ABA Journal Roundtable: Lowering The Stakes - How Law Schools Can Help Next Gen Lawyers Take the Gamble Out of Hefty Tuition
The ABA Journal Online has a terrific Podcast here , that also includes a handy transcript. They had a roundtable discussion with two law school deans and a law student, Kyle McEntee, who also co-founded Law School Transparency, a non-profit dedicated to improving access to law school employment information. The deans include David Van Zandt of Northwestern University, and a frequent critic of legal education (see this note at Above the Law). Van Zandt is one of the leaders of the ALDA deans who advocate doing away with faculty status for clinicians and librarians (GRRR), among other innovations, and struggle against the ABA standards as they exist now. He seems excited by the new standards being considered by the second dean, Dean Donald J. Polden of Santa Clara University, who heads the ABA Standards Committee, and is considering outputs rather than inputs as the measure to consider.
The discussion is wide-ranging and interesting. I recommend you click in and listen or read the transcript. Highlights include:
* Improving the information that schools make available to prospective students on the employment of their recent graduates, including improving the nuances, such as types of employment, and salary levels. The idea is that prospective students should be able to decide if the investment in a JD from school X, Y or Z would be worth it in terms of the probable improvement in the student's earning power upon graduation.
* An interesting side-note from Dean Van Zandt where he calculates that, on average, law students need to earn $65,000 in order to recoup the lost wages they would have earned in the three years of law school, plus the cost of law school. That's pretty depressing if you look at the average salary for lots of different law schools...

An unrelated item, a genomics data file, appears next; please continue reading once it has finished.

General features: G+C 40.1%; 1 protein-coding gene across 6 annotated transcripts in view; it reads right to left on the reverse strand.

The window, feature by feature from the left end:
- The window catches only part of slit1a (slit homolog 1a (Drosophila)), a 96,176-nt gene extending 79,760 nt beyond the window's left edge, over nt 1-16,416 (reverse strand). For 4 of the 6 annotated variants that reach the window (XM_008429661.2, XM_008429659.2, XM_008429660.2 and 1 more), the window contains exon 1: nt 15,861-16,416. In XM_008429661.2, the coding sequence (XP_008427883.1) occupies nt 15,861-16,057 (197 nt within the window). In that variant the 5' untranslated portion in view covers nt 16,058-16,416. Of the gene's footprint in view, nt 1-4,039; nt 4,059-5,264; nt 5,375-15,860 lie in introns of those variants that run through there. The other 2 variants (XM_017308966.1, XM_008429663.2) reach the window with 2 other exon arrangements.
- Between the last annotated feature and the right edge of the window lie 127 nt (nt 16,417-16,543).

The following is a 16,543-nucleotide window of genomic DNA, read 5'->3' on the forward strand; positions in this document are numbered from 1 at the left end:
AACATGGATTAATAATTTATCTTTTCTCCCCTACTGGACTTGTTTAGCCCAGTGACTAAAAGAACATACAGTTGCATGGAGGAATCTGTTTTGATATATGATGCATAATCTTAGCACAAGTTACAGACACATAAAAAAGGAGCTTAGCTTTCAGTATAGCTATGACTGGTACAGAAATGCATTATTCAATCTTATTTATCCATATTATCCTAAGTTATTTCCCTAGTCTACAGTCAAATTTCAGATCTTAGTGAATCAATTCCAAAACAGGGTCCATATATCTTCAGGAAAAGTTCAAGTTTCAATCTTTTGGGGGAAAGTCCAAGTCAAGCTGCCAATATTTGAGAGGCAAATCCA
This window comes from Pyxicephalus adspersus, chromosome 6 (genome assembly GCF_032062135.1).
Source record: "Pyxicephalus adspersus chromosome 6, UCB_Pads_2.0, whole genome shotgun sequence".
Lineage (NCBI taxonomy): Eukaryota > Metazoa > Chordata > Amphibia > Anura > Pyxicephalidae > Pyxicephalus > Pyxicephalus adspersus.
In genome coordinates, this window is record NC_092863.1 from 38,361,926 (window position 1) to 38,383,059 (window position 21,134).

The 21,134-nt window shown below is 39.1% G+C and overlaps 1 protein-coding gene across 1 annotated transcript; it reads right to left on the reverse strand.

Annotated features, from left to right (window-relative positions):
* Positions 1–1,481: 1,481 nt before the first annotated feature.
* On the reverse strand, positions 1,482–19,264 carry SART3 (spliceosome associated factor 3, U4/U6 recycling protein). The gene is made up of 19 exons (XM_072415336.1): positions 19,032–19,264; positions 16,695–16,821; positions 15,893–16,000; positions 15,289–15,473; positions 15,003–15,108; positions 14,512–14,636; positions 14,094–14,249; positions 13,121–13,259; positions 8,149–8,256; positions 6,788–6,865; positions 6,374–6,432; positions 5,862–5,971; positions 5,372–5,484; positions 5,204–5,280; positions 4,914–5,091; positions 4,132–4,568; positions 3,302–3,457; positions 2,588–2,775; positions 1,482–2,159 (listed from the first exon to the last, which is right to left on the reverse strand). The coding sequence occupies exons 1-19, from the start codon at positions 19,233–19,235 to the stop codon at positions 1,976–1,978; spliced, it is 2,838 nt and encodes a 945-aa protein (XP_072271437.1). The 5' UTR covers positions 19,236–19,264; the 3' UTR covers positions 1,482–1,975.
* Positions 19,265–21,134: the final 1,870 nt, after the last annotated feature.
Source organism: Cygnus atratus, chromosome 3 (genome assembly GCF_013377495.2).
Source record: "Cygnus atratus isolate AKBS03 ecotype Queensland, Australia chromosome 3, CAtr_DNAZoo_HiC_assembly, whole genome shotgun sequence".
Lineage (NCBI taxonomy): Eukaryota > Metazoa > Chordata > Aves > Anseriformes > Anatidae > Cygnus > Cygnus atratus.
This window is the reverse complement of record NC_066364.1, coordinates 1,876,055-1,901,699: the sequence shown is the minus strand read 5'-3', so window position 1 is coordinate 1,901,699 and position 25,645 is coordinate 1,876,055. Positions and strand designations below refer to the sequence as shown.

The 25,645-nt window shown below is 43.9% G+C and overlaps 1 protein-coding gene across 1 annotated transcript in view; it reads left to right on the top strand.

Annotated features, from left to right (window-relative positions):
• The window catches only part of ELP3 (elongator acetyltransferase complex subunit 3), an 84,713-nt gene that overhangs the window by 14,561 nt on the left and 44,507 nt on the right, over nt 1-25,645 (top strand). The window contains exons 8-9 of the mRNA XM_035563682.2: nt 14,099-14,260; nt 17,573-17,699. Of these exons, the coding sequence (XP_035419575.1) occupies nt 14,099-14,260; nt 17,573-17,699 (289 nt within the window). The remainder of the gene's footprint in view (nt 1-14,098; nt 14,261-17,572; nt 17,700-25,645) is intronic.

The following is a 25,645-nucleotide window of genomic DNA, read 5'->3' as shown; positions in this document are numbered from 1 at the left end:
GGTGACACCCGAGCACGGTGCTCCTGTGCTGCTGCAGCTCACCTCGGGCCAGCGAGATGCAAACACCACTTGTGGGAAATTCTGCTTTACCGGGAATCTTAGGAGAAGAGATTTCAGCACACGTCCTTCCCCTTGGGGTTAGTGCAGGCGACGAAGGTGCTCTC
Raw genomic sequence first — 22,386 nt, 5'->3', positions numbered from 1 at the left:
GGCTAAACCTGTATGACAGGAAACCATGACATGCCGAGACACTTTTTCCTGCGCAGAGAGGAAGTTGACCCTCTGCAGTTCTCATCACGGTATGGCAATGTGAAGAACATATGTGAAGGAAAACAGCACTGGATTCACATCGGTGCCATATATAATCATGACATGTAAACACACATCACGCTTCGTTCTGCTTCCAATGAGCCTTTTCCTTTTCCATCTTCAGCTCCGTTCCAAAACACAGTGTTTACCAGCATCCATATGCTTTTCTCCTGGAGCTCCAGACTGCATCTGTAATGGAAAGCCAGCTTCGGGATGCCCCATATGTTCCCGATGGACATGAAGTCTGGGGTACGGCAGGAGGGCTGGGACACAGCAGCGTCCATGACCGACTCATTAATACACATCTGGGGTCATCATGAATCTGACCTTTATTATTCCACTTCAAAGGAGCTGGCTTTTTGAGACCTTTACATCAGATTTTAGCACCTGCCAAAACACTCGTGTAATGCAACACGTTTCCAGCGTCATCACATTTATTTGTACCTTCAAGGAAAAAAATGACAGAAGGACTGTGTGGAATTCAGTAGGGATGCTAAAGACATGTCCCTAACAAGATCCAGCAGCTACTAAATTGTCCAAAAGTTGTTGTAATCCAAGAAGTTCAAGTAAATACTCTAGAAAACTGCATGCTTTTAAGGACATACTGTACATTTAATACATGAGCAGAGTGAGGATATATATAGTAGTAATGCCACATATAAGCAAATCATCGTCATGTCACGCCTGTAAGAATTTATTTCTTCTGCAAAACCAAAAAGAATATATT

* The unreasonable optimism of law students, where 80% believe that they will be in the top 10% of their class.
* And an interesting discussion of the reasons that law school tuition has risen so dramatically in recent years. This is an interesting discussion, and tends to boil down to 2 main pieces: 1) An increased number of small classes, reducing the faculty-student ratio and 2) An increase in the number of staff such as IT, academic support, career development, etc. So you have more faculty and you have more student support. Dean Van Zandt also notes that law schools compete on these, and on quality, and the US News rankings, both of which require spending to attract quality faculty and better quality students with higher LSAT scores. It would take a major sea change to get law schools to compete instead on cost.
In the comments, some of which are strikingly bitter, there is a pointer to an EXCELLENT article at LawJobs.com. Dated April 16, 2008, this article still has lots of very useful analysis and data. The authors, William D. Henderson and Andrew P. Moriss, writing for the National Law Journal, analyze "What Law School Rankings Don't Say About Costly Choices." They do in-depth analysis of post-graduation debt and jobs, by US News Ranking, type of employment. This is an excellent article and should certainly be in the reading list for professors who are discussing the problems of over burdened students.